At each STR locus, there are a number of different alleles (generally between 6 and 18) that a person might have. Each person inherits two of these alleles, one from each parent. Numbers are used to identify the alleles and the pair of alleles at a particular locus constitutes a genotype. Hence, one person can have a genotype (for a locus called D3S1358) of “14, 15;” while another person has the genotype “16, 17.” The complete set of alleles detected at all loci for a given sample is called a DNA profile. When describing DNA profiles, people sometimes mention the number of loci they encompass.

In cases I have reviewed over the past few years, evidentiary samples from crime scenes often produce incomplete or partial DNA profiles. Limited quantities of DNA, degradation of the sample, or the presence of inhibitors (contaminants) can make it impossible to determine the genotype at every locus. In some instances the test yields no information about the genotype at a particular locus; in some instances one of the two alleles at a locus will “drop out” (become undetectable). Because partial profiles contain fewer genetic markers (alleles) than complete profiles, they are more likely to match someone by chance. The probability of a coincidental match is higher for a partial profile than for a full profile.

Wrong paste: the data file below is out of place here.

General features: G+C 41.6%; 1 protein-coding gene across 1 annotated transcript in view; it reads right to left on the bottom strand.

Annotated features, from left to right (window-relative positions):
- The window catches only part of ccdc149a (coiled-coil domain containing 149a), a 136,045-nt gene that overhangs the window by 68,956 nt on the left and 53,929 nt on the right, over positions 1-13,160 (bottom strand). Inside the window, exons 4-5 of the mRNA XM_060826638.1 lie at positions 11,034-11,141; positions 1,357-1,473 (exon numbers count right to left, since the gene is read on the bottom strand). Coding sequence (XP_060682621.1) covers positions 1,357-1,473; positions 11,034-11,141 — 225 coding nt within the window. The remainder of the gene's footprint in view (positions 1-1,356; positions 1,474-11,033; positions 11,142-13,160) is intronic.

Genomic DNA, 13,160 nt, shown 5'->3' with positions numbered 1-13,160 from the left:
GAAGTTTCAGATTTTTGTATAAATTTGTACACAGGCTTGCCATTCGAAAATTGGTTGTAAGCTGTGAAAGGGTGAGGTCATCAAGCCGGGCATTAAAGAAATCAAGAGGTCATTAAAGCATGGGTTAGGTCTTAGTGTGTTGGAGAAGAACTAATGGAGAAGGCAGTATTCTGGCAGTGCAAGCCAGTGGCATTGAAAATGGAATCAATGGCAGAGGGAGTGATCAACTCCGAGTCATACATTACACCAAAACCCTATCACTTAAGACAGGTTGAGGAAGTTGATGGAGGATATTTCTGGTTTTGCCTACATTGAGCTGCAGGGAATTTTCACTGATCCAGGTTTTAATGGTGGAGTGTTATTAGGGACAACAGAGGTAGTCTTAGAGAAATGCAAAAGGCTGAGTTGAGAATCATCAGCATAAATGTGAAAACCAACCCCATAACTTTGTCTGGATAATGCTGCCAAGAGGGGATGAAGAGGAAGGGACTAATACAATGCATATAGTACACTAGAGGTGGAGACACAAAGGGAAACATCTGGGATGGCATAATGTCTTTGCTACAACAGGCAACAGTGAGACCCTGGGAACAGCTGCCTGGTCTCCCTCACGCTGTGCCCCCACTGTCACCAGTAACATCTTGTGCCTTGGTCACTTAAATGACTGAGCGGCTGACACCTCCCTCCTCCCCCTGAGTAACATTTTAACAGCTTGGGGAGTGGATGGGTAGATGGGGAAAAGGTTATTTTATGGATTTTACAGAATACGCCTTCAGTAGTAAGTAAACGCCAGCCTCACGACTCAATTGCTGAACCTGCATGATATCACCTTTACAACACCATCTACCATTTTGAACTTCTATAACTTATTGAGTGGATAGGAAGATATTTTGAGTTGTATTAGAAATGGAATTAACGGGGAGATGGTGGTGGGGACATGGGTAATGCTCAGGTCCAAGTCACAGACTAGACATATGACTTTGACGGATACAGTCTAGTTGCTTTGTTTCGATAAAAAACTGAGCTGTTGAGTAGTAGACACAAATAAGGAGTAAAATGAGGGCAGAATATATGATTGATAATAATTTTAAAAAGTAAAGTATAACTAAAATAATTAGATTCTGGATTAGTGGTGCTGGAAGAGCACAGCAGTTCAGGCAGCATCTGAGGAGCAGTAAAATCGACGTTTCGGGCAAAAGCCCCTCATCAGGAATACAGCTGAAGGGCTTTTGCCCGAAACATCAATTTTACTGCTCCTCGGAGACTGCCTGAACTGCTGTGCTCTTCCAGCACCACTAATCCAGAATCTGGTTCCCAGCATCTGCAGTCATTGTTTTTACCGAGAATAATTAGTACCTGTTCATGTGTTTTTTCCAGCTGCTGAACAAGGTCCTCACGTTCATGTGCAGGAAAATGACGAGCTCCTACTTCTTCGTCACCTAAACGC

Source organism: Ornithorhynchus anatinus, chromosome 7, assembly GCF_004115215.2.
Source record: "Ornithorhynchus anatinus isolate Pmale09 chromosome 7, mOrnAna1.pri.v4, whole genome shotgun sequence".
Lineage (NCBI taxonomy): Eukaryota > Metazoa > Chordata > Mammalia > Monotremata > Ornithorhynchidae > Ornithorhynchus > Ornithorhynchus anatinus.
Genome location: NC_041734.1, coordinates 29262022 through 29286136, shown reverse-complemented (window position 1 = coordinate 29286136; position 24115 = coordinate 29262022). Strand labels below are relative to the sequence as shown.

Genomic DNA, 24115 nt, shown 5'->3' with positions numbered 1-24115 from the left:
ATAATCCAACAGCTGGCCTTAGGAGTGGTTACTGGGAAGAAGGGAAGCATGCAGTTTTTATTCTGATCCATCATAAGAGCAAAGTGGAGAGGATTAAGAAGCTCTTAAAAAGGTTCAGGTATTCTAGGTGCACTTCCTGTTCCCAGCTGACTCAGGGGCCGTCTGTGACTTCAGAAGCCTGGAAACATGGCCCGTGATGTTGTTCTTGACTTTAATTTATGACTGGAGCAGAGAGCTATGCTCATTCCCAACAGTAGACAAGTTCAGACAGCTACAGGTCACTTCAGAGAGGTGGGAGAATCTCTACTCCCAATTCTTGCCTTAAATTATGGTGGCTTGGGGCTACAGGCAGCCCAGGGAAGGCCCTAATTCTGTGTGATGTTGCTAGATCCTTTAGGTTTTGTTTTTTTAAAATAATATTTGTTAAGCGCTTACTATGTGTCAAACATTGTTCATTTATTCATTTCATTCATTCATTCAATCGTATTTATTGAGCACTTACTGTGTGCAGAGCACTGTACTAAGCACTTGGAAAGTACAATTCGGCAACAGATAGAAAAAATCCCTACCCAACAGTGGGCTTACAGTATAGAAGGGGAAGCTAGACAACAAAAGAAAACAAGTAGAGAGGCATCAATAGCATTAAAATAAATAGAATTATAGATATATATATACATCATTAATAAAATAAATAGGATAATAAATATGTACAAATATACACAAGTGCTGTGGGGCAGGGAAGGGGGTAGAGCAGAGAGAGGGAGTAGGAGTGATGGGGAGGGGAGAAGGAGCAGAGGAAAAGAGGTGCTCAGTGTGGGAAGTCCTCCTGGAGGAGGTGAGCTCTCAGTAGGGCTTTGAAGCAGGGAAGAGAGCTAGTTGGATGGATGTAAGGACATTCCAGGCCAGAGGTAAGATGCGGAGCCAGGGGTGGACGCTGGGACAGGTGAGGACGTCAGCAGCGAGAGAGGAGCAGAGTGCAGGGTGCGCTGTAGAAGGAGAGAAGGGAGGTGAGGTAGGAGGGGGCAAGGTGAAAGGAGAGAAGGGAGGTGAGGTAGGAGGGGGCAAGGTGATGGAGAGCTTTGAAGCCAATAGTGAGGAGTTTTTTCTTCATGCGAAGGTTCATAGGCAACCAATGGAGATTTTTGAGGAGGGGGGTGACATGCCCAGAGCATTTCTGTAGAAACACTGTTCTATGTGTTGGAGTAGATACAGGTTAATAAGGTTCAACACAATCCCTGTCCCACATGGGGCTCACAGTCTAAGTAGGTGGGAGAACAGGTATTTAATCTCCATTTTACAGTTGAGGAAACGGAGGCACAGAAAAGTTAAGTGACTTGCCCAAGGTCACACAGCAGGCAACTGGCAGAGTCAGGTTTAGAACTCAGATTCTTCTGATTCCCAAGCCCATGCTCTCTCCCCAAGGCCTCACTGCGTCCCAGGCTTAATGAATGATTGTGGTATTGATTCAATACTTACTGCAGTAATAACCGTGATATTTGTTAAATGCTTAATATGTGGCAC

A further complication is that evidentiary samples are often mixtures. Because it can be difficult to tell which alleles are associated with which contributor in a mixed sample, there often are many different profiles (not just one) that could be consistent with a mixed sample. Because so many different profiles may be consistent with a mixture, the probability that a non-contributor might, by coincidence, be “included” as a possible contributor to the mixture is far higher in a mixture case than a case with a single-source evidentiary sample.